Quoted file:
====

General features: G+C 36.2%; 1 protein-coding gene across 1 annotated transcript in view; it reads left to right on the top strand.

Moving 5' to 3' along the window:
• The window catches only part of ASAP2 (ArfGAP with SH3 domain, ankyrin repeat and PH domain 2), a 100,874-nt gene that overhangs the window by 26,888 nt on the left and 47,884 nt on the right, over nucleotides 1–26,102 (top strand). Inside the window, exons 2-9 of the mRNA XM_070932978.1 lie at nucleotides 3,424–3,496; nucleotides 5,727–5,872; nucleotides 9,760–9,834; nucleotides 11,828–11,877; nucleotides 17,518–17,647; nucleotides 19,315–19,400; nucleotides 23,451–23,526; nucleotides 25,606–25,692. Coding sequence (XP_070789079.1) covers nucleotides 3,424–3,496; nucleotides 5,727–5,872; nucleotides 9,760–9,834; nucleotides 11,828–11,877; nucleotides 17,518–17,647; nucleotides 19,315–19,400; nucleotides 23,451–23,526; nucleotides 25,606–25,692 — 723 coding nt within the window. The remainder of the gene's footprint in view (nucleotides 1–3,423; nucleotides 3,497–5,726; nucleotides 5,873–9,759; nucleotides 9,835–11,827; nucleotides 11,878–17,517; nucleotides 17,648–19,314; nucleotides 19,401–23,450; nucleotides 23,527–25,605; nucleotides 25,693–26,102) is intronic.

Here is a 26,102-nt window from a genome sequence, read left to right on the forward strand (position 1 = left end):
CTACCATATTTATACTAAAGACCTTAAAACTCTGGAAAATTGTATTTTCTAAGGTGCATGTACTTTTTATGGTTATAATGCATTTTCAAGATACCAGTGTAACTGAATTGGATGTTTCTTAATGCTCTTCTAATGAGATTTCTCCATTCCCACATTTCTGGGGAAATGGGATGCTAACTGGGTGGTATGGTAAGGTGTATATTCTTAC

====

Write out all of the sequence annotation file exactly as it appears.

General features: G+C 36.2%; 1 protein-coding gene across 1 annotated transcript in view; it reads left to right on the top strand.

Moving 5' to 3' along the window:
• The window catches only part of ASAP2 (ArfGAP with SH3 domain, ankyrin repeat and PH domain 2), a 100,874-nt gene that overhangs the window by 26,888 nt on the left and 47,884 nt on the right, over nucleotides 1–26,102 (top strand). Inside the window, exons 2-9 of the mRNA XM_070932978.1 lie at nucleotides 3,424–3,496; nucleotides 5,727–5,872; nucleotides 9,760–9,834; nucleotides 11,828–11,877; nucleotides 17,518–17,647; nucleotides 19,315–19,400; nucleotides 23,451–23,526; nucleotides 25,606–25,692. Coding sequence (XP_070789079.1) covers nucleotides 3,424–3,496; nucleotides 5,727–5,872; nucleotides 9,760–9,834; nucleotides 11,828–11,877; nucleotides 17,518–17,647; nucleotides 19,315–19,400; nucleotides 23,451–23,526; nucleotides 25,606–25,692 — 723 coding nt within the window. The remainder of the gene's footprint in view (nucleotides 1–3,423; nucleotides 3,497–5,726; nucleotides 5,873–9,759; nucleotides 9,835–11,827; nucleotides 11,878–17,517; nucleotides 17,648–19,314; nucleotides 19,401–23,450; nucleotides 23,527–25,605; nucleotides 25,693–26,102) is intronic.

Here is a 26,102-nt window from a genome sequence, read left to right on the forward strand (position 1 = left end):
CTACCATATTTATACTAAAGACCTTAAAACTCTGGAAAATTGTATTTTCTAAGGTGCATGTACTTTTTATGGTTATAATGCATTTTCAAGATACCAGTGTAACTGAATTGGATGTTTCTTAATGCTCTTCTAATGAGATTTCTCCATTCCCACATTTCTGGGGAAATGGGATGCTAACTGGGTGGTATGGTAAGGTGTATATTCTTAC